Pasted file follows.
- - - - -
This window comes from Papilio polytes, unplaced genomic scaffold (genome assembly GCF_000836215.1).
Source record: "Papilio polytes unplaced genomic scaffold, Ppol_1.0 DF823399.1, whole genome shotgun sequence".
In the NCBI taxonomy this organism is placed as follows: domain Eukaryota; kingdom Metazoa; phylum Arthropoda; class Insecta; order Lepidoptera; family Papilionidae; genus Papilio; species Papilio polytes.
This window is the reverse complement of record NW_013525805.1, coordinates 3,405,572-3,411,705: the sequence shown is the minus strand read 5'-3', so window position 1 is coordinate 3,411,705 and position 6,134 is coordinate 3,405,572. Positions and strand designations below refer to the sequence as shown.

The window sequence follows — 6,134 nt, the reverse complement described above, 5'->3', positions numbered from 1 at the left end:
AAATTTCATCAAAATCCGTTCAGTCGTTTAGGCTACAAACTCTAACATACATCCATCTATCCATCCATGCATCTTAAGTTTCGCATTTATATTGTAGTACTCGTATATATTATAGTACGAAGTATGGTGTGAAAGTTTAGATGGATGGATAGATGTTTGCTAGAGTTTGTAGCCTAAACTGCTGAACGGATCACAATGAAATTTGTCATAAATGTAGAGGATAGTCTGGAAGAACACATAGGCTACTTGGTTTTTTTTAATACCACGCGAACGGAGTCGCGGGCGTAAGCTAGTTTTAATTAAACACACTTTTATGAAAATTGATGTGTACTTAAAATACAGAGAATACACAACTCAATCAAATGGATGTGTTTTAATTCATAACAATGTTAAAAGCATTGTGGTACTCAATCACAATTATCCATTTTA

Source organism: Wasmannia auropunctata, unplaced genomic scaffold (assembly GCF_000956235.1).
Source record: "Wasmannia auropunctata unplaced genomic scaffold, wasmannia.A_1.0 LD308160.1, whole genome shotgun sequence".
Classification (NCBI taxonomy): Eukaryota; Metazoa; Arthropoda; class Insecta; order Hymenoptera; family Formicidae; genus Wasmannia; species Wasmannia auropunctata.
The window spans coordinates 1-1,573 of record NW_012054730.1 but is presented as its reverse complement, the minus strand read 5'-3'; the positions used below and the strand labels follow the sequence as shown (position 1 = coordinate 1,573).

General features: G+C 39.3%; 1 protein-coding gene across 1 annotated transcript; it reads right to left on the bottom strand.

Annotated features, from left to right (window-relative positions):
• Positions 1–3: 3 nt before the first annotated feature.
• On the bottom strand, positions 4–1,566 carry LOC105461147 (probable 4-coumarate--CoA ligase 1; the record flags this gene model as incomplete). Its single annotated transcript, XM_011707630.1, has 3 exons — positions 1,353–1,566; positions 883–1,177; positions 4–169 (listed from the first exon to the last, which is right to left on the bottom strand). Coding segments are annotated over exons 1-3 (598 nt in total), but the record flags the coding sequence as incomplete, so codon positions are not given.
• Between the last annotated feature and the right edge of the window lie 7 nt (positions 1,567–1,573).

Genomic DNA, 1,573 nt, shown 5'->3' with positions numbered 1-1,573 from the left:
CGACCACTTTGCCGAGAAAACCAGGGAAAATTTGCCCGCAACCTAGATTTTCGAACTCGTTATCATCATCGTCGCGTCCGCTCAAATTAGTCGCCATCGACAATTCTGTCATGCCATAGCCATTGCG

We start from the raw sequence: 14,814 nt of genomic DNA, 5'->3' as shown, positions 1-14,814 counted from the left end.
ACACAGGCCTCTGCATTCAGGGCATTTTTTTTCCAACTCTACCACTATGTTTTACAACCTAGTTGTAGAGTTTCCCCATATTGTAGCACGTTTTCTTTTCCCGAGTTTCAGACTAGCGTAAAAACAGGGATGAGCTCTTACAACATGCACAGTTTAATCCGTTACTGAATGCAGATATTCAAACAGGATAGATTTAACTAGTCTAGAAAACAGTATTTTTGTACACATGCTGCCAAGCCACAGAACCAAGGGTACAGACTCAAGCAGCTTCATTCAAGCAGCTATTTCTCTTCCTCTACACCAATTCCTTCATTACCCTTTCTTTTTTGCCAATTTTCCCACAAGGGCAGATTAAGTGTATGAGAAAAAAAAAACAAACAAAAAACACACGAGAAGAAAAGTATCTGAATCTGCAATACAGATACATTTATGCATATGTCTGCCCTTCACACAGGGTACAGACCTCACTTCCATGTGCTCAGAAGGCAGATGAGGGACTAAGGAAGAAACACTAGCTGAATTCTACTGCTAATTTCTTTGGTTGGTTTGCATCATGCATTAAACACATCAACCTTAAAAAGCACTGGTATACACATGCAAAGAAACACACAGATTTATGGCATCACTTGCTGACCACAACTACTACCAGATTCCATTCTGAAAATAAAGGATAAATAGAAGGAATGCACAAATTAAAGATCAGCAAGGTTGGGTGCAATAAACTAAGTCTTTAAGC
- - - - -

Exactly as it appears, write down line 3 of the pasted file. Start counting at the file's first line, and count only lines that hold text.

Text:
In the NCBI taxonomy this organism is placed as follows: domain Eukaryota; kingdom Metazoa; phylum Arthropoda; class Insecta; order Lepidoptera; family Papilionidae; genus Papilio; species Papilio polytes.